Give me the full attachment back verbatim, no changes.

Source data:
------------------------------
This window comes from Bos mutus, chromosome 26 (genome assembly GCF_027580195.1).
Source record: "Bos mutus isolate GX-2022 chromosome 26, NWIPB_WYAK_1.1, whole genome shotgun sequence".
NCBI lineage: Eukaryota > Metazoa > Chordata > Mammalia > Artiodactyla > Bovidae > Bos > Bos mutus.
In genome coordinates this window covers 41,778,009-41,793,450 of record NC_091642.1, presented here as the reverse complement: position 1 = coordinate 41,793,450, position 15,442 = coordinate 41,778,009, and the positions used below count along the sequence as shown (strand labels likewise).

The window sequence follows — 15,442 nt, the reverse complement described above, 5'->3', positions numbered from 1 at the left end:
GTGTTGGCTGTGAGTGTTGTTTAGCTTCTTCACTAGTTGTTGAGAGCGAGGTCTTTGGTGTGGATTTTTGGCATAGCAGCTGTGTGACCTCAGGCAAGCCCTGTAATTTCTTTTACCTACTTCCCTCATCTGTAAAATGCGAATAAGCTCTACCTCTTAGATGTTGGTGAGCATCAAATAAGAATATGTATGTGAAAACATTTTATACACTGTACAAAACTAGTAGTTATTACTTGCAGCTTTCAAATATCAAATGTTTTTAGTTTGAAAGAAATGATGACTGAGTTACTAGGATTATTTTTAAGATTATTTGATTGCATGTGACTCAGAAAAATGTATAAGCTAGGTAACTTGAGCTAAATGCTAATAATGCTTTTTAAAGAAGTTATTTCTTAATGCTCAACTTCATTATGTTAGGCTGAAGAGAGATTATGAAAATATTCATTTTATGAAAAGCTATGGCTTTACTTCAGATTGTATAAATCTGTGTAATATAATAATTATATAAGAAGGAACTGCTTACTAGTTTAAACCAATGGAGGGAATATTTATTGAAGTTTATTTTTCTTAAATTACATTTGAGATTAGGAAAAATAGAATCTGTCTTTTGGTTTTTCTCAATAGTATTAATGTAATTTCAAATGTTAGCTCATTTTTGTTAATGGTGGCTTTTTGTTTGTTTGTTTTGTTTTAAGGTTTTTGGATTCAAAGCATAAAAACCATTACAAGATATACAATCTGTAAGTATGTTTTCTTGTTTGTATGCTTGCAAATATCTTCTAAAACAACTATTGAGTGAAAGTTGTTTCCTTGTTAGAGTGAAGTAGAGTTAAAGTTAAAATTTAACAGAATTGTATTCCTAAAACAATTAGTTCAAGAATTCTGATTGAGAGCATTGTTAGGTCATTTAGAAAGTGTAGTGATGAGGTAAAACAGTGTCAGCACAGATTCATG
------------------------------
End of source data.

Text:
This window comes from Bos mutus, chromosome 26 (genome assembly GCF_027580195.1).
Source record: "Bos mutus isolate GX-2022 chromosome 26, NWIPB_WYAK_1.1, whole genome shotgun sequence".
NCBI lineage: Eukaryota > Metazoa > Chordata > Mammalia > Artiodactyla > Bovidae > Bos > Bos mutus.
In genome coordinates this window covers 41,778,009-41,793,450 of record NC_091642.1, presented here as the reverse complement: position 1 = coordinate 41,793,450, position 15,442 = coordinate 41,778,009, and the positions used below count along the sequence as shown (strand labels likewise).

The window sequence follows — 15,442 nt, the reverse complement described above, 5'->3', positions numbered from 1 at the left end:
GTGTTGGCTGTGAGTGTTGTTTAGCTTCTTCACTAGTTGTTGAGAGCGAGGTCTTTGGTGTGGATTTTTGGCATAGCAGCTGTGTGACCTCAGGCAAGCCCTGTAATTTCTTTTACCTACTTCCCTCATCTGTAAAATGCGAATAAGCTCTACCTCTTAGATGTTGGTGAGCATCAAATAAGAATATGTATGTGAAAACATTTTATACACTGTACAAAACTAGTAGTTATTACTTGCAGCTTTCAAATATCAAATGTTTTTAGTTTGAAAGAAATGATGACTGAGTTACTAGGATTATTTTTAAGATTATTTGATTGCATGTGACTCAGAAAAATGTATAAGCTAGGTAACTTGAGCTAAATGCTAATAATGCTTTTTAAAGAAGTTATTTCTTAATGCTCAACTTCATTATGTTAGGCTGAAGAGAGATTATGAAAATATTCATTTTATGAAAAGCTATGGCTTTACTTCAGATTGTATAAATCTGTGTAATATAATAATTATATAAGAAGGAACTGCTTACTAGTTTAAACCAATGGAGGGAATATTTATTGAAGTTTATTTTTCTTAAATTACATTTGAGATTAGGAAAAATAGAATCTGTCTTTTGGTTTTTCTCAATAGTATTAATGTAATTTCAAATGTTAGCTCATTTTTGTTAATGGTGGCTTTTTGTTTGTTTGTTTTGTTTTAAGGTTTTTGGATTCAAAGCATAAAAACCATTACAAGATATACAATCTGTAAGTATGTTTTCTTGTTTGTATGCTTGCAAATATCTTCTAAAACAACTATTGAGTGAAAGTTGTTTCCTTGTTAGAGTGAAGTAGAGTTAAAGTTAAAATTTAACAGAATTGTATTCCTAAAACAATTAGTTCAAGAATTCTGATTGAGAGCATTGTTAGGTCATTTAGAAAGTGTAGTGATGAGGTAAAACAGTGTCAGCACAGATTCATG